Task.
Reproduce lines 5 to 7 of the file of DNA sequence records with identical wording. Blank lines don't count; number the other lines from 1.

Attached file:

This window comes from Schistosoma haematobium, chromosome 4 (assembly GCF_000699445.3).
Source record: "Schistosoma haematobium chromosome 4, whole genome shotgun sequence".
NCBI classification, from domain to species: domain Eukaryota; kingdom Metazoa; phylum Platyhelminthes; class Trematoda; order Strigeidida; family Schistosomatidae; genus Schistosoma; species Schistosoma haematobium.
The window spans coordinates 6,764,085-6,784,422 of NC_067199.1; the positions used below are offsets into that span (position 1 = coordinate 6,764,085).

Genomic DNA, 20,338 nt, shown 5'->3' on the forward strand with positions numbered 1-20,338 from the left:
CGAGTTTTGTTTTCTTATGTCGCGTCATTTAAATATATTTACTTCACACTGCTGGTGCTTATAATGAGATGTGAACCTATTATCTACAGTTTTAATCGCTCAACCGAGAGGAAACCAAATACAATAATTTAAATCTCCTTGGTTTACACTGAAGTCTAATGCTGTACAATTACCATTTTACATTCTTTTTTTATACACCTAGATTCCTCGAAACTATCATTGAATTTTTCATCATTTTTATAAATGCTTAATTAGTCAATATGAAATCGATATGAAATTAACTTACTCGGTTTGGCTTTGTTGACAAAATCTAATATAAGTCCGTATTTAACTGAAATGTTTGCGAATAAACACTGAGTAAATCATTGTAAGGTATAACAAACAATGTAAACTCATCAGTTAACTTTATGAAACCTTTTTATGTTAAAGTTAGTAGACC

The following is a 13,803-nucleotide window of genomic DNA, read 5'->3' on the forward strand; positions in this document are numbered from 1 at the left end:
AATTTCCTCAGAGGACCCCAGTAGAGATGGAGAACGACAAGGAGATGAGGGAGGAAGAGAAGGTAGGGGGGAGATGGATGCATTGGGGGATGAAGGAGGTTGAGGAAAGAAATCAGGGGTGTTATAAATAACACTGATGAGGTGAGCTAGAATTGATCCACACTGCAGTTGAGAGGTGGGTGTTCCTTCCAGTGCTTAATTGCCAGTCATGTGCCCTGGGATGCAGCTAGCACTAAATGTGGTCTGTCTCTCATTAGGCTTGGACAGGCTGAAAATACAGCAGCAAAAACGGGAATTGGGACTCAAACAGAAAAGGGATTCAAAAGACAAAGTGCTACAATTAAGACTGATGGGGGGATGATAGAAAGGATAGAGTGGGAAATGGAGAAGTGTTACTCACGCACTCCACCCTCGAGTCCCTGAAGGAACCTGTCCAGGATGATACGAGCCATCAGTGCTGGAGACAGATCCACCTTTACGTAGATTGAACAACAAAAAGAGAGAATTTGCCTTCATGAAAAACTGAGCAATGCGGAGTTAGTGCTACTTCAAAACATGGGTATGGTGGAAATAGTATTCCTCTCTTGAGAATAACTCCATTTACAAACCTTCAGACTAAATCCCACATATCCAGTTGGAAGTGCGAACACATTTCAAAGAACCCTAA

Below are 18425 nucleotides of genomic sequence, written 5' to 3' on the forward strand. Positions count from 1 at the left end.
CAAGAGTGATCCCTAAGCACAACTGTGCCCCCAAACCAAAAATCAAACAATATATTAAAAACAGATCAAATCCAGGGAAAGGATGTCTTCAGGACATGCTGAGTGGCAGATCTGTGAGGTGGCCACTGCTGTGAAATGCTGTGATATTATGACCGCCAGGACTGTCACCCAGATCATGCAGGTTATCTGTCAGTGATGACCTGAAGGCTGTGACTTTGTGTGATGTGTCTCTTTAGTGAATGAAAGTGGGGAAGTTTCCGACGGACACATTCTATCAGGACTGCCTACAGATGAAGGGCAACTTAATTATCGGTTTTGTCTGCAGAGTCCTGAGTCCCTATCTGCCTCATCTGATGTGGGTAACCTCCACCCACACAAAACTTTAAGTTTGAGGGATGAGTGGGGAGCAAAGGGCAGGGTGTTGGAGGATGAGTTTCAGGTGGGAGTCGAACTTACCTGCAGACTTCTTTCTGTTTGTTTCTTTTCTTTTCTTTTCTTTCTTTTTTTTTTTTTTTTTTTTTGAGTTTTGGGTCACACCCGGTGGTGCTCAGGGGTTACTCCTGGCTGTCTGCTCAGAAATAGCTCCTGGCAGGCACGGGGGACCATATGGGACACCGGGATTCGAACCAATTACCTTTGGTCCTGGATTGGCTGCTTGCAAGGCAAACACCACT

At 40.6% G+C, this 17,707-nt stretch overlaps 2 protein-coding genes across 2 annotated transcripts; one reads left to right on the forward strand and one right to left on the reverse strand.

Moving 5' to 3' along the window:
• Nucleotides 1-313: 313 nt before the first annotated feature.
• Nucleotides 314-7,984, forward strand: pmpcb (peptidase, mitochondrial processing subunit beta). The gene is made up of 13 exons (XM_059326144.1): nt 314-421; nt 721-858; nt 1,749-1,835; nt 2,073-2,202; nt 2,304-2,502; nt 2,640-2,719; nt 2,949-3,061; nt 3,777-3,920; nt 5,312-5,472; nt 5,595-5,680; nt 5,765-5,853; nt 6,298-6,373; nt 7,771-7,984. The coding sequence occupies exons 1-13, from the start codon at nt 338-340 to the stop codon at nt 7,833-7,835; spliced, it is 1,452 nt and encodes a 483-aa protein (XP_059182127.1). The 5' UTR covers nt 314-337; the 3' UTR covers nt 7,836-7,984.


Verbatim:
Genomic DNA, 20,338 nt, shown 5'->3' on the forward strand with positions numbered 1-20,338 from the left:
CGAGTTTTGTTTTCTTATGTCGCGTCATTTAAATATATTTACTTCACACTGCTGGTGCTTATAATGAGATGTGAACCTATTATCTACAGTTTTAATCGCTCAACCGAGAGGAAACCAAATACAATAATTTAAATCTCCTTGGTTTACACTGAAGTCTAATGCTGTACAATTACCATTTTACATTCTTTTTTTATACACCTAGATTCCTCGAAACTATCATTGAATTTTTCATCATTTTTATAAATGCTTAATTAGTCAATATGAAATCGATATGAAATTAACTTACTCGGTTTGGCTTTGTTGACAAAATCTAATATAAGTCCGTATTTAACTGAAATGTTTGCGAATAAACACTGAGTAAATCATTGTAAGGTATAACAAACAATGTAAACTCATCAGTTAACTTTATGAAACCTTTTTATGTTAAAGTTAGTAGACC

The following is a 13,803-nucleotide window of genomic DNA, read 5'->3' on the forward strand; positions in this document are numbered from 1 at the left end: